Can genetic-based advice help you lose weight? Findings from the Food4Me European randomized controlled trial

Carlos Celis-Morales, Cyril F. M. Marsaux, Katherine M. Livingstone, Santiago Navas-Carretero, Rodrigo San-Cristobal, Rosalind Fallaize, Anna L. Macready, Clare O'Donovan, Clara Woolhead, Hannah Forster, Silvia Kolossa, Hannelore Daniel, George Moschonis, Christina Mavrogianni, Yannis Manios, Agnieszka Surwillo, Iwona Traczyk, Christian A. Drevon, Keith Grimaldi, Jildau BouwmanMike J. Gibney, Marianne C. Walsh, Eileen R. Gibney, Lorraine Brennan, Julie A. Lovegrove, J. Alfredo Martinez, Wim H. M. Saris, John C. Mathers*

*Corresponding author for this work

Research output: Contribution to journalArticleAcademicpeer-review

34 Citations (Web of Science)

Abstract

Background: There has been limited evidence about whether genotype-tailored advice provides extra benefits in reducing obesity-related traits compared with the benefits of conventional one-size-fitsall advice.

Objective: We determined whether the disclosure of information on fat-mass and obesity-associated (FTO) genotype risk had a greater effect on a reduction of obesity-related traits in risk carriers than in nonrisk carriers across different levels of personalized nutrition.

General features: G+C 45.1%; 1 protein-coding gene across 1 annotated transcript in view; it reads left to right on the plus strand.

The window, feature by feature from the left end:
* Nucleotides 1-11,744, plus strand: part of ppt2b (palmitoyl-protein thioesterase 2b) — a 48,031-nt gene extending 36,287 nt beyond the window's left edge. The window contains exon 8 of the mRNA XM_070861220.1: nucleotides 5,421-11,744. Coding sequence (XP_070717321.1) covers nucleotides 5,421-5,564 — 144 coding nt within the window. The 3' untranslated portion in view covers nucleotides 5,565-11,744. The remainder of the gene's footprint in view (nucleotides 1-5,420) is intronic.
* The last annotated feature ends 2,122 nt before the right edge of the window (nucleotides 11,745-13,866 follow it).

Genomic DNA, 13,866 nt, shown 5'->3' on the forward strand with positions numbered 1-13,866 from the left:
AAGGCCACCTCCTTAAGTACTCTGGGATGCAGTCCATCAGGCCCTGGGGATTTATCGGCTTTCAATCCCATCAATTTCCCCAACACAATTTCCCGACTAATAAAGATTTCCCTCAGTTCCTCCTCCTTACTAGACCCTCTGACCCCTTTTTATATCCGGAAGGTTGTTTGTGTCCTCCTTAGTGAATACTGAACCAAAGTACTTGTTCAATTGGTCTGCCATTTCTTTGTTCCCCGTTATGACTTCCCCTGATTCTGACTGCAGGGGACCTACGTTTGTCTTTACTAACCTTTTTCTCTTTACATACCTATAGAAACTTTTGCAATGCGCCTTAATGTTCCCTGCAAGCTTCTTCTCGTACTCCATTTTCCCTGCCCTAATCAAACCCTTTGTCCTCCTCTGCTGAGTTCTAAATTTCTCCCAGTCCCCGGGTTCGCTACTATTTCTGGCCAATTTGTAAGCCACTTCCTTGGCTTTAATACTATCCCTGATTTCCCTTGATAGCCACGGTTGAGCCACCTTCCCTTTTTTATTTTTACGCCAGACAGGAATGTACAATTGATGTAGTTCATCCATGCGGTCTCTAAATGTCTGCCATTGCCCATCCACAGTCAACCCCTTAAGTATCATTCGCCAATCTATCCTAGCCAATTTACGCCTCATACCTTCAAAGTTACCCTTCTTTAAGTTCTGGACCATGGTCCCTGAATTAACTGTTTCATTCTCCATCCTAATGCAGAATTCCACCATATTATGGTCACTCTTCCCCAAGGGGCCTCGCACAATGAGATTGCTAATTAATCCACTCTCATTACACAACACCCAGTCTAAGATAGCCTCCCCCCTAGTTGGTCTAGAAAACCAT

Design: A total of 683 participants (women: 51%; age range: 18-73 y) from the Food4Me randomized controlled trial were included in this analysis. Participants were randomly assigned to 4 intervention arms as follows: level 0, control group; level 1, dietary group; level 2, phenotype group; and level 3, genetic group. FTO (single nucleotide polymorphism rs9939609) was genotyped at baseline in all participants, but only subjects who were randomly assigned to level 3 were informed about their genotypes. Level 3 participants were stratified into risk carriers (AA/AT) and nonrisk carriers (TT) of the FTO gene for analyses. Height, weight, and waist circumference (WC) were self-measured and reported at baseline and months 3 and 6.

Results: Changes in adiposity markers were greater in participants who were informed that they carried the FTO risk allele (level 3 AT/AA carriers) than in the nonpersonalized group (level 0) but not in the other personalized groups (level 1 and 2). Mean reductions in weight and WC at month 6 were greater for FTO risk carriers than for noncarriers in the level 3 group [-2.28 kg (95% CI: -3.06, -1.48 kg) compared with -1.99 kg (-2.19, -0.19 kg), respectively (P = 0.037); and -4.34 cm (-5.63, -3.08 cm) compared with -1.99 cm (-4.04, -0.05 cm), respectively, (P = 0.048)].

Conclusions: There are greater body weight and WC reductions in risk carriers than in nonrisk carriers of the FTO gene.

Original languageEnglish
Pages (from-to)1204-1213
Number of pages10
JournalAmerican Journal of Clinical Nutrition
Volume105
Issue number5
DOIs
Publication statusPublished - 1 May 2017

Keywords

  • FTO
  • genotype
  • personalized nutrition
  • randomized controlled trial
  • weight
  • BODY-MASS INDEX
  • PHYSICAL-ACTIVITY
  • PERSONALIZED NUTRITION
  • OBESITY
  • INTERVENTIONS
  • INTERNET
  • ADULTS
  • WEB
  • TECHNOLOGY

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